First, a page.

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Sign of a function

  1. Nov 1, 2017 #1
    1. The problem statement, all variables and given/known data
    ##y = \sqrt {x+5} + \sqrt[3] {\frac {x} {4}}##

    Find when the function is positive/negative/zero.

    We were actually supposed to only calculate the domain in this exercise, but we had done some simpler and more basic positive/negative calculations before, and I was curious about this one.
    3. The attempt at a solution
    The way I tried to solve it was as follows:

    0. (Calculate the domain)
    1. I put both roots under the same index. If my reasoning is correct, this leads to two separate cases. Correct me if I'm wrong, but I would say that the starting function is equivalent to the union of the following:

    f(x) =
    \begin{cases}
    y = \sqrt[6] {(x+5)^3} + \sqrt[6] {\frac {x^2} {4^2}} & \text{if } x \geq 0 \\
    y = \sqrt[6] {(x+5)^3} - \sqrt[6] {\frac {x^2} {4^2}} & \text{if } x < 0
    \end{cases}

    That's, I think, because ##\sqrt {x+5} = \sqrt[6] {(x+5)^3} ## since they share the same domain, whereas ##\sqrt[3] {\frac {x} {4}}## is equivalent to ##\sqrt[6] {\frac {x^2} {4^2}}## when the radicand is positive (so ##x \geq 0##), and equivalent to ##-\sqrt[6] {\frac {x^2} {4^2}}## when the radicand is negative (##x<0##).

    Assuming all of this is correct, I then proceeded solving the inequalities. Again, not sure if what I did next is legitimate or not. I thought the solutions would be the union of two systems:

    System A:
    1. ##\sqrt[6] {(x+5)^3} + \sqrt[6] {\frac {x^2} {4^2}} \geq 0##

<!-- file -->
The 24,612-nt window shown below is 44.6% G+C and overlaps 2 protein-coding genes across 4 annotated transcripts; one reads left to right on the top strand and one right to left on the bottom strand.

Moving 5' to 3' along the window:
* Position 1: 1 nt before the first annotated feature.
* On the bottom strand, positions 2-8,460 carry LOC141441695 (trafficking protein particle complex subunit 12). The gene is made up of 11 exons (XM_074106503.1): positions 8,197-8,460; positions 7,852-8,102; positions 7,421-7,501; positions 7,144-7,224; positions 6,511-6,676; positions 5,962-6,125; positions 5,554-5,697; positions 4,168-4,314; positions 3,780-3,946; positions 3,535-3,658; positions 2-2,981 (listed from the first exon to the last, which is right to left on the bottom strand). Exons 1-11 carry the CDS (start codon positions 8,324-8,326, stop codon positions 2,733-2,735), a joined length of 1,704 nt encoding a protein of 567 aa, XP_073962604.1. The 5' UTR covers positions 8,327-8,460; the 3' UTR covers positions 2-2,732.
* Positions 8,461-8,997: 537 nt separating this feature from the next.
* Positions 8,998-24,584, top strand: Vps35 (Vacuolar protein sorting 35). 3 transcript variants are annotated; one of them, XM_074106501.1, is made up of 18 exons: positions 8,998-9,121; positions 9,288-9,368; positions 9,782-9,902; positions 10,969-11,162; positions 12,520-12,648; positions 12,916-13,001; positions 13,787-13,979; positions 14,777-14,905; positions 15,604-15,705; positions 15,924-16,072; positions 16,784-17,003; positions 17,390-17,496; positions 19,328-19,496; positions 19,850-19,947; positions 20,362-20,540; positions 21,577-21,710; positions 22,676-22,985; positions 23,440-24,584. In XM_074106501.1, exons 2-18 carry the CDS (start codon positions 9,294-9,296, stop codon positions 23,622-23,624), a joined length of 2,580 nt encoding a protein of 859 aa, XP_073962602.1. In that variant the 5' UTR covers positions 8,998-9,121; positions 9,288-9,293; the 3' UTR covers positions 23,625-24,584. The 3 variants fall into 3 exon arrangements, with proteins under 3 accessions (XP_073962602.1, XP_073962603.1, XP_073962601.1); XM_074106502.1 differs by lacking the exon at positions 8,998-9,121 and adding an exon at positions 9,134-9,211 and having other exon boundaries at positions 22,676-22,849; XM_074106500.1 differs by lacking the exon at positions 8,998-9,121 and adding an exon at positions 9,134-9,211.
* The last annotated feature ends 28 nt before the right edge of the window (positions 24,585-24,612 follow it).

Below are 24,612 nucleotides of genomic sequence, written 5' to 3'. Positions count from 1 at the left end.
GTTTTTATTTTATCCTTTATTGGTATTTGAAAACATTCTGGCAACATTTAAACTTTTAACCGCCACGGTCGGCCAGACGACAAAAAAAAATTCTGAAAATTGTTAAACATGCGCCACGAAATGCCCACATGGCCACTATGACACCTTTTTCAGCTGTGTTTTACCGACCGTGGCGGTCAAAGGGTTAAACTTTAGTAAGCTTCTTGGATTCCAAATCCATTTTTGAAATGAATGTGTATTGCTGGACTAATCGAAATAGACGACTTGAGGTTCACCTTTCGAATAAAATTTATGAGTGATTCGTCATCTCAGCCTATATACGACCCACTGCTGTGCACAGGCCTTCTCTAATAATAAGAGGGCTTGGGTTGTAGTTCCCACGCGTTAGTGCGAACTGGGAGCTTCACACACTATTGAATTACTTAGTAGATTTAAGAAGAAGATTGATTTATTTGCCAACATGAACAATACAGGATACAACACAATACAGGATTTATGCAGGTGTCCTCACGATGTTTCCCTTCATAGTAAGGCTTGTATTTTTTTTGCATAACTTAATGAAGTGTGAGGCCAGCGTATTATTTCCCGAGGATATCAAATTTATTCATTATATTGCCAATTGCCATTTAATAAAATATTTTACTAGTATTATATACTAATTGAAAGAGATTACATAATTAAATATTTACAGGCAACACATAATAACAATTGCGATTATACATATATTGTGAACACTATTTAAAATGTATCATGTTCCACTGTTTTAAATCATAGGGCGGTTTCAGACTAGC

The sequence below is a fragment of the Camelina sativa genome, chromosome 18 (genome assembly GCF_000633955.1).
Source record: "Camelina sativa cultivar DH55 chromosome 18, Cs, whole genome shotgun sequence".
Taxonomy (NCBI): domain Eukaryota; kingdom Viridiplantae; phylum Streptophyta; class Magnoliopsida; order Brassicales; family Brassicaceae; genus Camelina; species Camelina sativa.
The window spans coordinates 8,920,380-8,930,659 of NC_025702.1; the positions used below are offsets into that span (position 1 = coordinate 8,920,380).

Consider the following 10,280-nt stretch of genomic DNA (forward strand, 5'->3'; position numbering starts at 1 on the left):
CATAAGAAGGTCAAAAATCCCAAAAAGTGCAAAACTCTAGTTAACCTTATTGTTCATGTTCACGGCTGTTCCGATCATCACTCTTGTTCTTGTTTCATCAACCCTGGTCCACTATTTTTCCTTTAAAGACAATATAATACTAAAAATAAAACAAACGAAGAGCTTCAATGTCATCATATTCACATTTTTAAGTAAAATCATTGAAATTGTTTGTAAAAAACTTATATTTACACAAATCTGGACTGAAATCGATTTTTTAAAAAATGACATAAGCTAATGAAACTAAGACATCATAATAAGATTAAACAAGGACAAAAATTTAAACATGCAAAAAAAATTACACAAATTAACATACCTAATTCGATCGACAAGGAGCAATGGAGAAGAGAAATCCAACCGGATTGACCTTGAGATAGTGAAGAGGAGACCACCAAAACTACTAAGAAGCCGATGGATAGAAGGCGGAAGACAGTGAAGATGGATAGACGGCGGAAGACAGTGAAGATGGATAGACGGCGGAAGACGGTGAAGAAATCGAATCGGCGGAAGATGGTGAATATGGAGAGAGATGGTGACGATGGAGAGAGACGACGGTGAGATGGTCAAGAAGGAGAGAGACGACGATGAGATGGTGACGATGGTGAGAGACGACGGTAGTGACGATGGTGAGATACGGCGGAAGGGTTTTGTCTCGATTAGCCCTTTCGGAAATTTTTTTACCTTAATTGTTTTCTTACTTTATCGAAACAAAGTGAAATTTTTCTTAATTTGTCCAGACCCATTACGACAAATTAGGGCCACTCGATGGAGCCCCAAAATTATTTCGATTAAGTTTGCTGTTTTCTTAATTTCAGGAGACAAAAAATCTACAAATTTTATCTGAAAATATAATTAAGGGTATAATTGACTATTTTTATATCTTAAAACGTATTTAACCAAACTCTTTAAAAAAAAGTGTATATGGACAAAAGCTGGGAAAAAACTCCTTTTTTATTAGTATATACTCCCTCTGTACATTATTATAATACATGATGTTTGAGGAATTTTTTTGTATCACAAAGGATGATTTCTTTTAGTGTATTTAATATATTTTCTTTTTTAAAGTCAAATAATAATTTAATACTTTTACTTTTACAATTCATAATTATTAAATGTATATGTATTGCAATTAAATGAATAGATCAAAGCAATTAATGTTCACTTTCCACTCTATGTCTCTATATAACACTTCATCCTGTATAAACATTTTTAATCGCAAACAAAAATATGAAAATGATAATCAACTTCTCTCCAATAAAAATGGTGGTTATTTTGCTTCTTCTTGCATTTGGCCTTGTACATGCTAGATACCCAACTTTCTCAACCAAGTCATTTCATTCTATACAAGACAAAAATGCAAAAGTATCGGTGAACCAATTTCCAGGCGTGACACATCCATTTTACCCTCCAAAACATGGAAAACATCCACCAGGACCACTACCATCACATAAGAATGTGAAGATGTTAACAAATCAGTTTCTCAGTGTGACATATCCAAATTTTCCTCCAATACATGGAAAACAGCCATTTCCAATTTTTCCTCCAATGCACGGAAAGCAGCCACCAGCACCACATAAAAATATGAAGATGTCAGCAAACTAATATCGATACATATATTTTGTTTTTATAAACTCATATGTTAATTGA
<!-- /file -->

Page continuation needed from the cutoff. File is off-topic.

2. ##x \geq 0##
    3. ##x \geq -5## (Domain)

    System B:
    1. ##\sqrt[6] {(x+5)^3} + \sqrt[6] {\frac {x^2} {4^2}} \geq 0##
    2. ##x<0##
    3. ##x \geq -5## (Domain)

    To solve them, I did (System A):
    1. ##\sqrt[6] {(x+5)^3} \geq - \sqrt[6] {\frac {x^2} {4^2}} 0##
    -> elevated both terms to the power6
    -> ##x^3+125+15x^2+75x \geq \frac {x^2} {16}##
    -> multiply by 16
    -> ##16x^3+2000+240x^2+1200x \geq x^2##
    -> solve the "equation" (Ruffini's method), which then becomes (x=-4 is a solution)
    -> ##(x+4)(16x^2+175x+500) \geq 0##

    The second piece (##16x^2+175x+500##) has Δ < 0, so it's always positive, so the solution for the inequality is: ##x \geq -4##

    Since this is the first system, the final solution of System A is then ##x \geq 0##

    For System B, the first part of the solution is the same (##x \geq -4##), and the final solution of System B is then ##-4 \leq x \lt 0##

    Final overall solution is then the union of the two, and therefore ##x \geq -4##.

    I confronted this solution with a graph drawer, and it seems to be correct.

    So, did I do the passages correctly or did I just fluke the right solution?
    And, is there a better/easier way to come to this solution? The numbers in this one were pretty simple, and that x = -4 solution was God-sent, but I bet a lot of other functions will have much less appealing numbers to work with, if this is the procedure to follow.
     
    Last edited: Nov 1, 2017
  2. jcsd
  3. Nov 1, 2017 #2

    Ray Vickson

    User Avatar
    Science Advisor
    Homework Helper

    Trying to put all terms under the "same index" is a waste of time, and might even produce incorrect solutions. Just determine the domain of each term separately, then take their intersection to find the overall domain.

    Also, both terms are strictly increasing in ##x##, so if there is a point ##x=x_0## where ##y=0##, then we have ##y < 0## for ##x < x_0## and ##y > 0## for ##x > x_0##.

    You have arrived at a correct solution, but I think you are just lucky in this case: your process of putting everything under a common index is suspect, and can sometimes go disatrously wrong.
     
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